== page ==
Details: Dual-armature flagship of Klipsch’s Custom line, recently discontinued and plummeting rapidly in street price
MSRP: $399.99 (manufacturer’s page)
Current Price: $265 / discontinued
Specs: Driver: Dual BA | Imp: 32 Ω | Sens: 115 dB | Freq: 8-19k Hz | Cable: 4.2’ L-plug
Nozzle Size:3.5mm | Preferred tips: Shure Olives
Wear Style: Over-the-ear
Accessories (4.5/5) – Silicone single-flange (3 sizes) and bi-flange (2 sizes) tips, cleaning tool, airplane adapter, 6.3mm adapter, and oversize hard carrying case
Build Quality (2.5/5) – The housings are rubber-covered plastic and quite well-made. The memory wire acts as a strain relief and the y-split and L-plug are both very impressive. The nylon cabling, however, is atrocious. It kinks and tangles endlessly, ruining an otherwise very competent build
Isolation (3.5/5) – The long, steeply angled nozzles allow for deep insertion, resulting in impressive isolation
Microphonics (2.5/5) – Unpleasant despite these being worn over-the-ear and having a ‘memory wire’ configuration
Comfort (4/5) – Can’t fault the Customs here – they fit in the ear rather snugly and unobtrusively, not unlike the JVC AirCushions. Persons with smaller ears may find them harder to wear
Sound (8.7/10) – Unlike the Custom 2, which uses two identical armatures with no crossover, the Custom 3 has a separate woofer and tweeter with a crossover around 1500Hz. The extended frequency response shows, with the Custom 3 having very reasonable reach both down low and up high. Though they don’t have the bottom-end extension of the MTPG or even the e-Q7, the Customs can easily match IEMs like the RE0 and Ety ER4. Bass is impactful and articulate, with impressive texturing for a BA-based earphone and moderate decay times. The Custom 3s are far from bass-heavy but they have a more immediate punch than the CK10/ER4/RE252 crowd. Aside from dropping off steeply past 35Hz or so, the bass is fairly linear and transitions smoothly to the midrange. While slightly warm, the Custom 3s aren’t quite as toasty as the Custom 2s but not as cool as the Custom 1s, either. The happy medium in tonality works with the thick-sounding midrange to create an accurate and balanced sound. Compared to more analytical IEMs, however, the Customs sacrifice some detail in the midrange and treble for fullness. There is a bit of weight placed on the lower mids but overall the midrange is fairly flat all the way up. The treble is clean and smooth, slightly laid back compared to the bass and mids but far from recessed. It doesn’t sparkle and isn’t quite as crisp as that of the high-end Audio-Technicas or as extended as that of the RE0. More than anything, it reminds me of the Ortofon e-Q7 – neither bright nor harsh nor fatiguing – just perfectly complimentary to the thick and lush midrange.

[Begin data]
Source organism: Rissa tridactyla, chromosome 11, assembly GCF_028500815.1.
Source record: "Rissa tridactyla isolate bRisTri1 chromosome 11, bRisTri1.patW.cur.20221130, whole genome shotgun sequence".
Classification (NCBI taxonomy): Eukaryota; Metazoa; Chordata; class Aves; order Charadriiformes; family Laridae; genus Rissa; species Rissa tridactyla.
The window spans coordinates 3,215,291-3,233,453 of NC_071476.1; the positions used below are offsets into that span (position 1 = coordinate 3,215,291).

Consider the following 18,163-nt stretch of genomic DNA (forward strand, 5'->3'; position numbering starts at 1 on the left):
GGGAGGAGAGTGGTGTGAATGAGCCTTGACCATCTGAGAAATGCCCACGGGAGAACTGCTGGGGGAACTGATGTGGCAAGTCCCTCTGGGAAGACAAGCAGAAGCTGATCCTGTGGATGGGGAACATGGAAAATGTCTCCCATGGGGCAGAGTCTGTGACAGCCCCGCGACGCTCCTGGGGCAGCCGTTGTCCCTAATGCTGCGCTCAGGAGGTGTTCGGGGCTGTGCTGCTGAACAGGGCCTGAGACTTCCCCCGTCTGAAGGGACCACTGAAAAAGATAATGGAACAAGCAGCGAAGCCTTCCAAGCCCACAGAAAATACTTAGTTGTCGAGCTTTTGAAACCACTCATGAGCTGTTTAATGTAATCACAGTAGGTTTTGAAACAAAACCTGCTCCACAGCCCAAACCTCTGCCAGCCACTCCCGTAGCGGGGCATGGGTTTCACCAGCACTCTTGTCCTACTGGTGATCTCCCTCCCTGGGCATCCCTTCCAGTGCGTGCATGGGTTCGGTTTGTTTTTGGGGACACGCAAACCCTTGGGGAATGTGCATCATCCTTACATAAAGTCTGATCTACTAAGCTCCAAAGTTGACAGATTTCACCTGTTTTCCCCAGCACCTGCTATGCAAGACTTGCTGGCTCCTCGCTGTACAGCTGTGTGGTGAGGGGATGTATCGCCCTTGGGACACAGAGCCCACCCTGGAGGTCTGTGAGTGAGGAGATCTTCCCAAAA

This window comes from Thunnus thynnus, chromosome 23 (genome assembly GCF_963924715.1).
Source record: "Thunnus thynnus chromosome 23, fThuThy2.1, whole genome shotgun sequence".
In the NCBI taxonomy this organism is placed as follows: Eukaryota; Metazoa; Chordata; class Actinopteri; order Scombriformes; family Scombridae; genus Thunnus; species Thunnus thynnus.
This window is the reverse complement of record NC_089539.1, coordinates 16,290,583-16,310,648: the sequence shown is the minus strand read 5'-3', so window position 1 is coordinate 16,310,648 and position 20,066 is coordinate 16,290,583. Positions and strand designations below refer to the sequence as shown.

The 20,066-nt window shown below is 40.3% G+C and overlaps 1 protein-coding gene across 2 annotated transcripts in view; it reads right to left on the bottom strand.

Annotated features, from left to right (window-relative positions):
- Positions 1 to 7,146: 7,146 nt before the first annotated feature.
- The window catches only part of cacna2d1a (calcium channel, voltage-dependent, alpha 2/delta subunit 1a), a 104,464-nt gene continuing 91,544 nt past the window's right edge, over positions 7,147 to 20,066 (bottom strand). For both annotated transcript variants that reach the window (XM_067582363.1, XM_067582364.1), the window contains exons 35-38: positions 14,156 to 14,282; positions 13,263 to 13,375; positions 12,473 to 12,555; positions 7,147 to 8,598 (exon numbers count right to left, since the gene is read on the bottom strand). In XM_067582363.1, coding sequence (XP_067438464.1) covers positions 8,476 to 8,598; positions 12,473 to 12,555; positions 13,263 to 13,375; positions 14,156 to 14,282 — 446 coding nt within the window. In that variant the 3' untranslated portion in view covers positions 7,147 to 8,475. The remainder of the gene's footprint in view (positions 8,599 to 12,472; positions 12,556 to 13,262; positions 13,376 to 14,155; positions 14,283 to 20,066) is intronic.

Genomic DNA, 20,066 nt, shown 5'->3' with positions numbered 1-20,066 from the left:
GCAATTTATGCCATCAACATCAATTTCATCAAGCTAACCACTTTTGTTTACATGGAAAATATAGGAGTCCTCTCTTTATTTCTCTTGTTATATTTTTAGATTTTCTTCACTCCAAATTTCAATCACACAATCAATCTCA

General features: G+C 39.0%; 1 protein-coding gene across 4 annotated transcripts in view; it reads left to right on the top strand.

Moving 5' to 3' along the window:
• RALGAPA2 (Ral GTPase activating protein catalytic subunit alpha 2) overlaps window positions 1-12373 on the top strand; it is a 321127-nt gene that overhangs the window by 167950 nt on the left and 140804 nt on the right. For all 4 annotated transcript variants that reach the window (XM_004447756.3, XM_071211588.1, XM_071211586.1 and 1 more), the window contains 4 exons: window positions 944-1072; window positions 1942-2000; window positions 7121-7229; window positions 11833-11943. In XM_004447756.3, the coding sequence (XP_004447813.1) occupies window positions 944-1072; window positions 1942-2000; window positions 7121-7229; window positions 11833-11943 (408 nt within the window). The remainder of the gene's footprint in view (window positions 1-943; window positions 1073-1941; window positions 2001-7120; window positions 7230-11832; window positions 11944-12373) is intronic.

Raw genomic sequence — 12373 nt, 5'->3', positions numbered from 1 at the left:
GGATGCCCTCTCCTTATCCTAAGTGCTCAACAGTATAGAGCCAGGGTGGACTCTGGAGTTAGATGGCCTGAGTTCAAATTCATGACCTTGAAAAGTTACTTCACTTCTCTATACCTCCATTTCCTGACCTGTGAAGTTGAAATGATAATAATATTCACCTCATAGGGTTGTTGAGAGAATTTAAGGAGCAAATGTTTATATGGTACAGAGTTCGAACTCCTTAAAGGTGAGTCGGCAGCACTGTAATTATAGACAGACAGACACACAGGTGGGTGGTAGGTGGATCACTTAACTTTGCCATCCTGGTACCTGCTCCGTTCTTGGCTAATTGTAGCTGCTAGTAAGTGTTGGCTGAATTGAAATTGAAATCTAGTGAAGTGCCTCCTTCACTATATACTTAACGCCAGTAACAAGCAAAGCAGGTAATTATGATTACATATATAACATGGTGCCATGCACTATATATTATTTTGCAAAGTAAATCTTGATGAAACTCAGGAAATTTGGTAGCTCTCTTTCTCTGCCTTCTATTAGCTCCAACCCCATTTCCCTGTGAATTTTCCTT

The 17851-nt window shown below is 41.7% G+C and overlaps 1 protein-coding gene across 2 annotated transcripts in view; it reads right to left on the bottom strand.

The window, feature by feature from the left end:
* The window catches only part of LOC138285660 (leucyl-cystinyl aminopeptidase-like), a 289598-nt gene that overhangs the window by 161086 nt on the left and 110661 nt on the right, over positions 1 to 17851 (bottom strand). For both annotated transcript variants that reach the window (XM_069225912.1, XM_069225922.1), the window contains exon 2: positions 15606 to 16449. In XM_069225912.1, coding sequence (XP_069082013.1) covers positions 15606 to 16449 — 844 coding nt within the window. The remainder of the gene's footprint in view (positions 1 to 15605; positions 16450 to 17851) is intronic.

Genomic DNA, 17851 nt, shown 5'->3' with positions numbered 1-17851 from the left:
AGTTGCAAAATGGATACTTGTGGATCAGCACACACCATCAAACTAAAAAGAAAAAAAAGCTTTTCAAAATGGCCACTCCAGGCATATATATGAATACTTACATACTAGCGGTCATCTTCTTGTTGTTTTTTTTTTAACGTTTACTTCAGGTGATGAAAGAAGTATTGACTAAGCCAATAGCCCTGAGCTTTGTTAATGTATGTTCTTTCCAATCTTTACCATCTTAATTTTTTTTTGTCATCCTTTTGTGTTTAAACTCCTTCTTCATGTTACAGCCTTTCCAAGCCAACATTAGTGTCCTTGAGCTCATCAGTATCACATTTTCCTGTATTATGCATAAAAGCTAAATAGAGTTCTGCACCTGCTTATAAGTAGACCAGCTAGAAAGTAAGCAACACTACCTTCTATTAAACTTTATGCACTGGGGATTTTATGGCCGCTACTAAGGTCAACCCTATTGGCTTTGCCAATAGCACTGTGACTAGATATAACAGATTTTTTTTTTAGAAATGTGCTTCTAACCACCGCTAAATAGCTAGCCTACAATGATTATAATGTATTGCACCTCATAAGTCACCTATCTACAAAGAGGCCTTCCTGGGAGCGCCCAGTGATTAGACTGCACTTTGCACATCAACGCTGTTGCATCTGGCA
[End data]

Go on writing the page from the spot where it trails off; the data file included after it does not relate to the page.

The presentation of the Custom 3 seems well-suited for their balanced nature. Soundstage width and depth are both above average, resulting in a rather spacious sound. Instrumental separation is hindered slightly by the somewhat thick sound, making it more difficult to pick out and place individual instruments but the sense of space is unhindered. Overall the Custom 3 boasts a very balanced and rather accurate overall sound, though they are a bit heavier-sounding than I would consider natural. Still, the signature is very versatile and makes the Custom 3 a great all-rounder and unlikely to disappoint either the casual listener or the seasoned audiophile.
Value (7/10) – The Klipsch Custom 3 is a very capable earphone with one colossal caveat – the cabling. Personally, I could not live with these cables if the Custom 3 was my primary IEM. It’s possible that I’ve simply been so spoiled by the Audio-Technica earphones when it comes to cabling but my gut says otherwise. In fact, my gut gives me murderous urges when I think of the engineer who designed the cords used across Klipsch’s custom line. Is the sound worthy of homicide? At the $300 MSRP, not exactly. At the significantly lower street price, I would say yes. The C3s are punchy and thick but still very balanced and energetic. Best of all, the sound of the Custom 3 is much less of an acquired taste than either of the two lower end Klipsch Custom models. If Klipsch were to bring the C3 back with a different cord and a lower MSRP, they would become a head-fi mainstay. As it stands, they’re a great-sounding set with a skeleton in the closet.
Pros: Comfortable, well-isolating, wonderfully balanced and very enjoyable sound
Cons: Downright awful cabling, excessive microphonics